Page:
As Eric and Armchair Generalist both noted, Kaplan's review of the new counterinsurgency docs suggested that one of the main questions we should take away is whether the US can ever successfully wage counterinsurgency warfare, and therefore whether we should really even try. Matthew Yglesias picks up Kaplan's question, and concludes that no, we probably shouldn't. He might well be right that the "incompetence dodge" is a distraction from the overwhelming difficulty of these operations but like Robert Farley at Lawyers, Guns, and Money and my two fellow bloggers here at American Footprints I find it hard to totally buy into. Administration incompetence is on ready display in Cobra II (and appears to be the focus of Thomas Ricks' forthcoming Fiasco), and I think one of the book's clear messages was that the results of the Iraq invasion were not necessarily guaranteed from the start, that there were points very early in the operations and the post-war transition where choices were made. Even given the tremendous difficulty of successful counterinsurgency, I don't think that failure was inevitable from the start (whether things can truly be turned around at this late stage, when figures like Rumsfeld continue to exert sway over the process, I really can't pretend to know). And even were it inevitable based on the military we had assembled in the spring of 2003, I think that Iraq is no more likely to be the last insurgency the U.S. military will ever face than Vietnam was. To end then, I'll conclude by agreeing with the Armchair Generalist, quoting Farley:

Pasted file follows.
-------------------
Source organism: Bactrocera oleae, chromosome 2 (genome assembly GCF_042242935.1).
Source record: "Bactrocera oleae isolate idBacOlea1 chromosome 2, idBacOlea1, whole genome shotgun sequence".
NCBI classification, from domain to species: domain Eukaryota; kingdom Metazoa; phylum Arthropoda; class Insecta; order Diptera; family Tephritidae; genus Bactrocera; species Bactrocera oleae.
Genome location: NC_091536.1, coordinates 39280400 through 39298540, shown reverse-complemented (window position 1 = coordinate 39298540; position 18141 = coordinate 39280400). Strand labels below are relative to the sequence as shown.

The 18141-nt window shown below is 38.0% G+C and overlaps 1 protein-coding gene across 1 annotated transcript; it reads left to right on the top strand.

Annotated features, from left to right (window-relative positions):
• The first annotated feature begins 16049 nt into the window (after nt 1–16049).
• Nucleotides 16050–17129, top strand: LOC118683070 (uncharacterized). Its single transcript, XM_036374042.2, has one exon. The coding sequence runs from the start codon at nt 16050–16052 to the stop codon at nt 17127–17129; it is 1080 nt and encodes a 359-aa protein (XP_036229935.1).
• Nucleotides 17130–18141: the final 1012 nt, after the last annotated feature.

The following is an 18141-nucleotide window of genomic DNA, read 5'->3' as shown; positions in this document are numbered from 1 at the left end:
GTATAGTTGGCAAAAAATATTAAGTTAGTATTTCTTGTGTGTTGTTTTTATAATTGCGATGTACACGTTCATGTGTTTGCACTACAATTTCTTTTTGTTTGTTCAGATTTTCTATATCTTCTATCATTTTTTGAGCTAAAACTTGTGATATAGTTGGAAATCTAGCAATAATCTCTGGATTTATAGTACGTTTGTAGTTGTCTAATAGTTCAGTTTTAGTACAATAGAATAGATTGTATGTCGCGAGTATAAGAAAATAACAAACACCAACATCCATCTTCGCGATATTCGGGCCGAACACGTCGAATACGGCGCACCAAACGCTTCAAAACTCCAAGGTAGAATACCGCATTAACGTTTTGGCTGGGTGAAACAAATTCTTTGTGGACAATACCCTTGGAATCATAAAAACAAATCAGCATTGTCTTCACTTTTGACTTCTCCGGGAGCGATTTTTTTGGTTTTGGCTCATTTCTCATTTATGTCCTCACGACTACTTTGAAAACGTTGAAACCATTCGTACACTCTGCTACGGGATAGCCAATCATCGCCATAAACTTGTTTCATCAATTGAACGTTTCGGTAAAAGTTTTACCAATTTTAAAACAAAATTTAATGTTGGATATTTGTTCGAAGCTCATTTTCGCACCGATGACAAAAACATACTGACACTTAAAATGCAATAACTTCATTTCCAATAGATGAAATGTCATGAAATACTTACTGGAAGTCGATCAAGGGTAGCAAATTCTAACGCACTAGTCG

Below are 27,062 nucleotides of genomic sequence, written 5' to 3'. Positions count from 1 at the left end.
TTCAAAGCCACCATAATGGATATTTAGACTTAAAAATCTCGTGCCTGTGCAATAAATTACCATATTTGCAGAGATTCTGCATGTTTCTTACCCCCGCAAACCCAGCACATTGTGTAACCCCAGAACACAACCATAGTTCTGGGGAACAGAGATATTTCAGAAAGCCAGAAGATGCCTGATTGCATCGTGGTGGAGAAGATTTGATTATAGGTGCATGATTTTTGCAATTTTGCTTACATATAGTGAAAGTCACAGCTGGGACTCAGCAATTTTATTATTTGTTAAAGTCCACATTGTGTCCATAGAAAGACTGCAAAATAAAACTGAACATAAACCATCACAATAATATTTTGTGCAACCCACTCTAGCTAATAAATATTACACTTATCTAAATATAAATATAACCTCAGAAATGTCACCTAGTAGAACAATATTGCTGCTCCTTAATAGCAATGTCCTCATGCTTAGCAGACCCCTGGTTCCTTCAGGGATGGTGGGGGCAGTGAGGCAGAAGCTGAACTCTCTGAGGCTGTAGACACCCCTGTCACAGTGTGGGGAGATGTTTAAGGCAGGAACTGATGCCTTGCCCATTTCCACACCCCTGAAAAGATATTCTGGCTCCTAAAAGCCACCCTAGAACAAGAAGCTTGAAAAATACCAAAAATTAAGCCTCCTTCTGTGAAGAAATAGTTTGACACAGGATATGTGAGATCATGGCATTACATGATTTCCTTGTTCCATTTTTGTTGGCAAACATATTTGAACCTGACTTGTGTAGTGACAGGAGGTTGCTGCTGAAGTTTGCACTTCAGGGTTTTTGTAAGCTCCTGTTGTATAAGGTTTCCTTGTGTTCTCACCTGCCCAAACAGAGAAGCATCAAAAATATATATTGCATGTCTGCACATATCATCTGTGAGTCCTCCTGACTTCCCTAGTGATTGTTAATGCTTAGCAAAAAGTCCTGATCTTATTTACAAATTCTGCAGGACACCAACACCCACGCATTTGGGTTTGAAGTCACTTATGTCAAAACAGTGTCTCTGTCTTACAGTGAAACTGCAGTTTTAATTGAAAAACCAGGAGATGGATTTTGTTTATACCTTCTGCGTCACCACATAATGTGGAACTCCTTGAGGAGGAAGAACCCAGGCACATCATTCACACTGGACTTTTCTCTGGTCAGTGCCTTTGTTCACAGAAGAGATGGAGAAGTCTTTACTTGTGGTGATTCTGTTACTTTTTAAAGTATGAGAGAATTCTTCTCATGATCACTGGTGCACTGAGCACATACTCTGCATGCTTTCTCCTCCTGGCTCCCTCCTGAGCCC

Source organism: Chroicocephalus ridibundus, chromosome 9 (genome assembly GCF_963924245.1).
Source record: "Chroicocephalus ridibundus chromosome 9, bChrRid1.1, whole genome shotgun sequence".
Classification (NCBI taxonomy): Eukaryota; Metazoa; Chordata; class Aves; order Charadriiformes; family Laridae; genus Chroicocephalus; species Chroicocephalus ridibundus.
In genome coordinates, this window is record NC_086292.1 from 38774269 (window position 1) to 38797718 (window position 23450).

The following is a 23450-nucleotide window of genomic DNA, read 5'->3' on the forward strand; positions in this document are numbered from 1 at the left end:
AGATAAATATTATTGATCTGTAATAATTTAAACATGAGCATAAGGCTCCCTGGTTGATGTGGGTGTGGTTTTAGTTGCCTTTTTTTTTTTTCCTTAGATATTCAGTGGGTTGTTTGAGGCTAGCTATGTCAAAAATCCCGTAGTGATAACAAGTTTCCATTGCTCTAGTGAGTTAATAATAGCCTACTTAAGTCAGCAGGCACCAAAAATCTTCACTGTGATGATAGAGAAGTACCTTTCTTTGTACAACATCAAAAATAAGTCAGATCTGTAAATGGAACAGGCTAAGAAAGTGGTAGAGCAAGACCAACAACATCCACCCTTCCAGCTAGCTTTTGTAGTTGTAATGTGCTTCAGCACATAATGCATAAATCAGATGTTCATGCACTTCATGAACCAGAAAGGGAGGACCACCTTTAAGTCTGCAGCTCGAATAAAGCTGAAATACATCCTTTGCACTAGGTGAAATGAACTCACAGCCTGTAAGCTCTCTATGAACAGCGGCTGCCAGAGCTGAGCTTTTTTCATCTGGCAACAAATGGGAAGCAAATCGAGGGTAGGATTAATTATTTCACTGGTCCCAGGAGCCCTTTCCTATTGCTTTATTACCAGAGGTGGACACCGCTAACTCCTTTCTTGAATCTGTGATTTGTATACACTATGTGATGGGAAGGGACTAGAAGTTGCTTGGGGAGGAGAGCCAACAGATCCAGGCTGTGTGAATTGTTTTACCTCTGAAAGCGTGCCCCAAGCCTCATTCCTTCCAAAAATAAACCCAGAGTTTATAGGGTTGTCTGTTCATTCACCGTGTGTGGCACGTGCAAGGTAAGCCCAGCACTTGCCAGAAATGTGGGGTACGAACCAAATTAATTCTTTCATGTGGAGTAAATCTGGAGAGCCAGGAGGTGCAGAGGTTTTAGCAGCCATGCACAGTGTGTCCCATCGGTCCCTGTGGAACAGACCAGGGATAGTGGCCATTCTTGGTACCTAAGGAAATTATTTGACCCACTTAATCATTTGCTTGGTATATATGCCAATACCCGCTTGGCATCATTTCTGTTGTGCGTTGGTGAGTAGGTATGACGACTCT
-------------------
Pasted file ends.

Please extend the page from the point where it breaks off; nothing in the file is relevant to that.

"Whether we're just bad at counter-insurgency or the task is impossible doesn't matter all that much, because we shouldn't fight wars we're unlikely to win. But this strikes me as an unproductive and potentially disastrous way to argue against intervention. " That's the point here. Like it or not, counterinsurgency operations are going to be a facet of current and future wars, just as they have been in the past. It's vital that we master this kind of military warfare, if only to avoid the many mistakes ("thousands" according to SecState Rice...) that we've seen in Iraq over the past few years.